Helpful hint, is to frequently wash your brush to avoid the filler setting on the bristles.

First thin coat completed, allow to dry.

Apply another thin coat of Acrylic gap filler and allow to set.

Next step is to reproduce the finer branches. 

This is done with the use of Rubberized  Horsehair and a glue gun.

(I recommend using Rubberized Horsehair as apposed to using Coco fiber as it is more robust.) 

Using a hot glue gun apply glue along the branch.

Pull off a piece of Horsehair and place in on-top of the glue.

Continue this process till you are happy with the amount of fine branches on the tree.

Hint: you don't need to go crazy and cover all the branches with the fiber, space out the fiber.
Also make sure you place some fiber on the end tips of the branches. 

You can also use scissors to trim stray hairs.

Again......Don't be afraid to leave spaces, remember less is more.

Undercoat with Rustoleum black primer.

Allow to dry and paint the large branches,roots and base with the following colours listed below.
When painting the trees at this stage, it will get a bit fiddly as you progress up into the thinner branches with the fiber, it does not have to be perfect as a lot of the surface will be covered by flock. 

Image of a deciduous  tree.
The paints I used are Vallejo Model colour flat earth,Grey Green and Vallejo game colour Stone wall grey.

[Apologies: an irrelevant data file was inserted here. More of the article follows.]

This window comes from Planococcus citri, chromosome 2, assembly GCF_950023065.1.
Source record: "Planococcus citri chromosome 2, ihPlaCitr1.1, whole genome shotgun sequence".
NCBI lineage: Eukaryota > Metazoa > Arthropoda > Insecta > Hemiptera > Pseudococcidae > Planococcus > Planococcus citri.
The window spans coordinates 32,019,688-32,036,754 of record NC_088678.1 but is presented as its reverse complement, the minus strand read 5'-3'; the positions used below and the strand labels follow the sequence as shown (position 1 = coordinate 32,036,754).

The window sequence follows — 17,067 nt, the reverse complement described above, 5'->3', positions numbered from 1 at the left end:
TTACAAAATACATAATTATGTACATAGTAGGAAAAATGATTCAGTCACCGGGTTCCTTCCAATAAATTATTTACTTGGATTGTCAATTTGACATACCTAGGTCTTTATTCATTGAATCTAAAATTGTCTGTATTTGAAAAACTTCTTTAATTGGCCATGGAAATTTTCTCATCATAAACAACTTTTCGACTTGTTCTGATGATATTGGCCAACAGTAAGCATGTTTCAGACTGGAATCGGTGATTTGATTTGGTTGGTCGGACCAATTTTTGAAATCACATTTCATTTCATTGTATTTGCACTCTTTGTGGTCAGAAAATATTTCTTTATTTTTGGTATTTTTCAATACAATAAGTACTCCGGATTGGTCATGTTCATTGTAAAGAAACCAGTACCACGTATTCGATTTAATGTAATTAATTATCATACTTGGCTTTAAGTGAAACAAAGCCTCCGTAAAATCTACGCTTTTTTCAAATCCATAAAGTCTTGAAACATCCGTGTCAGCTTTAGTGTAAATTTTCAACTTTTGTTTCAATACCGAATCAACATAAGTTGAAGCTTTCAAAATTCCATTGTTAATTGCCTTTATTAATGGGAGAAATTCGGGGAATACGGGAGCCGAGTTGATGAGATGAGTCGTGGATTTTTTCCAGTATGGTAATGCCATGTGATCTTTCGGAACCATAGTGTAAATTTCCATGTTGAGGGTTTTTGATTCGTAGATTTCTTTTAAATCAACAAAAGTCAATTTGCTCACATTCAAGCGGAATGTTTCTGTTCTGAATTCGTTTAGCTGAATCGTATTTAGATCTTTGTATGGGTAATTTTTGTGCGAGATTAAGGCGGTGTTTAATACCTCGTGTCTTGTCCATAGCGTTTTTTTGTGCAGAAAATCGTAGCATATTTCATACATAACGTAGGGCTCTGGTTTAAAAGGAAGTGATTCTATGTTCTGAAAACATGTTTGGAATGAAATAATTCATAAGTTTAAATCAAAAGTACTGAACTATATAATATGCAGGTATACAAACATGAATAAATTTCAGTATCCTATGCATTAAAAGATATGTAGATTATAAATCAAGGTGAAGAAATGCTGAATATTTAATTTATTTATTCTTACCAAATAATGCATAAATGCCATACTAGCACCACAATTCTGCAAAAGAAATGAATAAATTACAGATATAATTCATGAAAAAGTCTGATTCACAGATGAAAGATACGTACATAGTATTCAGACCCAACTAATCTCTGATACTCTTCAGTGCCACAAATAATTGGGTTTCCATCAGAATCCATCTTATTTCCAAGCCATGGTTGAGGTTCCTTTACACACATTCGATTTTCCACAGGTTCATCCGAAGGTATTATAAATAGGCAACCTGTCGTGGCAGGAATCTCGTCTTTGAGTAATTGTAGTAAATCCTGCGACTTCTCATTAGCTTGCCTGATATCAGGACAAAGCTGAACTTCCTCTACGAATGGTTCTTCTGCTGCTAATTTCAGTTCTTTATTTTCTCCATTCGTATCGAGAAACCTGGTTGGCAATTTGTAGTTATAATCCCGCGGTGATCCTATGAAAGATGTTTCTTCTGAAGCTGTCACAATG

Now there is no set method or order of colours to apply, so you can experiment.


  1. use the Stone wall grey to wet brush (dry brushing but with more paint on the brush) the whole tree allowing the black primer .
  2. highlight most areas with the Grey green 
  3. limited highlight of certain areas with flat earth.
Its up to you if you want the tree to look more greyish use the Stone wall grey as the base colour, or if a browner colour is desired use the flat earth as a base coat. 

This is a tree in winter (no leaves will be added) with a more greyish look.

Prepare a area with your PVA glue, brush, coarse flock and plastic container to catch any excess flock

Using a large flat brush I apply the PVA glue onto the fine brushes of the tree. 

I don't use a spray can adhesive as I want to be able to control the areas, I want to attach flock on the branches.

Apply the coarse flock onto the tree, till the whole tree is covered with flock.

I then shake off the excess.